Place a fist in front of your eyes: that’s what someone with macular degeneration sees. But Mike Freeman and his brother have created a new medical technology to bring the center to the periphery through an augmented reality headset. Even better, this technology can serve surgeons when microscopic vision takes priority. Listen and learn
- How these smart glasses use augmented reality technology to rearrange their visionary field into clarity,
- How the augmented reality glasses utilize buffering and pixel adjustment to match and overcome the particular vision loss of the wearer, and
- Why this technology is applicable to surgeons as well, making for a much more effective system than current ocular microscopic aids.
Mike Freeman is CEO of Ocutrx Technologies. As Richard says, he’s a true visionary, creating brilliant augmented reality projects for medical use, from visionary issues to surgical accuracy. He gives listeners a clear explanation of augmented reality versus virtual reality and how their technology takes advantage of virtual reality techniques to aid the development of the other. He and his family were already award-winners in video technology, but when their father developed macular degeneration, they turned their skills towards a way to help him and others.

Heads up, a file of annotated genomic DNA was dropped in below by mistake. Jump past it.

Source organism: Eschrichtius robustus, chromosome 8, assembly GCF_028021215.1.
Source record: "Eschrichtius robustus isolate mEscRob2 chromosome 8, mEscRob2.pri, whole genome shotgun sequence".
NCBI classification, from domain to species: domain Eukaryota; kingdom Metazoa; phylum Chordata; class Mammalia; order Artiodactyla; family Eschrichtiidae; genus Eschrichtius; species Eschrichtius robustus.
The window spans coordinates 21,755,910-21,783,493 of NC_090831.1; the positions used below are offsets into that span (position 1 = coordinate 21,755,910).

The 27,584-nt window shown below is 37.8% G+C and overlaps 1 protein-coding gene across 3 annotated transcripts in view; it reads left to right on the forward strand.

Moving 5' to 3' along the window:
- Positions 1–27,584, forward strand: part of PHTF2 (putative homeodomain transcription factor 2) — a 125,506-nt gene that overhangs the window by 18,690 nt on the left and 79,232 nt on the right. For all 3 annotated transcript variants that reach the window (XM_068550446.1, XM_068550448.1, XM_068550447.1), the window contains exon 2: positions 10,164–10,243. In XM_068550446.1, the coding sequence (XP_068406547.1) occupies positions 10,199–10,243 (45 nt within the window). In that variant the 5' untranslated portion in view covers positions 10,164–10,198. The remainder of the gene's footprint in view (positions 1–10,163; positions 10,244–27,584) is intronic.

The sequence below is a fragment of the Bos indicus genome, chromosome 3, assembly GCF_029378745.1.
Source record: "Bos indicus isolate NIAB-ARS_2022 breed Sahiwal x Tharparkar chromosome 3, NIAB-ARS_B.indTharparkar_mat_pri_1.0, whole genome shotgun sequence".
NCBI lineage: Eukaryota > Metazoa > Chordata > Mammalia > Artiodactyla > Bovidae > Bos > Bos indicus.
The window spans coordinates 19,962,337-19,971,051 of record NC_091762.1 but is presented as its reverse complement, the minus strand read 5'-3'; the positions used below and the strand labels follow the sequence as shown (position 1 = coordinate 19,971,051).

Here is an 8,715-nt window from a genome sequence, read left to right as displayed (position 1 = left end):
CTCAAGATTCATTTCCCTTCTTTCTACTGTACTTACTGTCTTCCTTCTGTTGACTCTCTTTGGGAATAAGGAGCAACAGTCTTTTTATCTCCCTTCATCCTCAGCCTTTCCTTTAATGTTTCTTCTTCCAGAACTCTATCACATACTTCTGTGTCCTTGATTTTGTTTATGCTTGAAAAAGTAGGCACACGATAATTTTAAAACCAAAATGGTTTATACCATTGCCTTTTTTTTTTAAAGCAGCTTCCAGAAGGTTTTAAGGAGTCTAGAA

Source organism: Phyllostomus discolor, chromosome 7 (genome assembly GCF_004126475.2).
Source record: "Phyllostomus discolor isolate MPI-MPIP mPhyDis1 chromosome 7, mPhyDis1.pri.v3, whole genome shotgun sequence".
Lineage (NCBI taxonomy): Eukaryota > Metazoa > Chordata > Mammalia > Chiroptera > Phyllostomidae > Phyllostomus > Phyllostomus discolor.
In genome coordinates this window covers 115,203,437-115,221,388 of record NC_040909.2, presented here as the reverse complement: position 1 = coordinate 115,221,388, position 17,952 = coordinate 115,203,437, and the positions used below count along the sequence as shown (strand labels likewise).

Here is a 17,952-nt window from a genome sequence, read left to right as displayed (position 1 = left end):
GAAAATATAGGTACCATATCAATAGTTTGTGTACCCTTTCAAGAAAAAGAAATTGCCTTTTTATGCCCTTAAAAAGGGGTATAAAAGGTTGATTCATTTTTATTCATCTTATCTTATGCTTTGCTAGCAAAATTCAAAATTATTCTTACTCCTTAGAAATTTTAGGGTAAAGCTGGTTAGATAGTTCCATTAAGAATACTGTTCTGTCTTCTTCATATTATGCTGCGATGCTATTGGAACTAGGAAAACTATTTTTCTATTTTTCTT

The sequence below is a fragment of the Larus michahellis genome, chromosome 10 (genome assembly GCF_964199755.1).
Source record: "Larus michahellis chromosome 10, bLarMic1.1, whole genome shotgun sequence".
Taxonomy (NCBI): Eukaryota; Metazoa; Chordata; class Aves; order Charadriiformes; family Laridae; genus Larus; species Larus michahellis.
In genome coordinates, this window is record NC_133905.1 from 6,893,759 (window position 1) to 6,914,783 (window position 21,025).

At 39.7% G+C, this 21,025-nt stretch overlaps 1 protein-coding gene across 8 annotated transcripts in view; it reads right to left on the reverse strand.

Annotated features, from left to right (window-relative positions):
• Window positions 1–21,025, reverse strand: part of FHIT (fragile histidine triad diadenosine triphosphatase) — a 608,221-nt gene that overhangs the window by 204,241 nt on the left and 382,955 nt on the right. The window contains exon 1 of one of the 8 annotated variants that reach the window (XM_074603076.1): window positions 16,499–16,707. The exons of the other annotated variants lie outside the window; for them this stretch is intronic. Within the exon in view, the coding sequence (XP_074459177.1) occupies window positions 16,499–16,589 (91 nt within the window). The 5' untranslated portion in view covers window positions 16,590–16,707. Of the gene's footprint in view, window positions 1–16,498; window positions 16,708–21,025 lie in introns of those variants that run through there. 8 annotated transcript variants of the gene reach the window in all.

Basically, their technology adjusts the pixels so they appear in the area that the wearer can see. They’ve tested people who had given up reading for years because it was just too slow going. But with this technology, they are able to “show them the real world” at 60 frames a second. They buffer the images and move all the pixels out to the periphery. The wearer sees a compressed image of all that’s in front of them. In fact, the technology’s eye-tracking moves the buffer according their vision loss, so if the wearer tries to read, they have a much better experience. Listen in to find out how to get access to this technology and for more information about how it works.
For more, see ocutrxtech.com.
Available on Apple Podcasts: apple.co/2Os0myK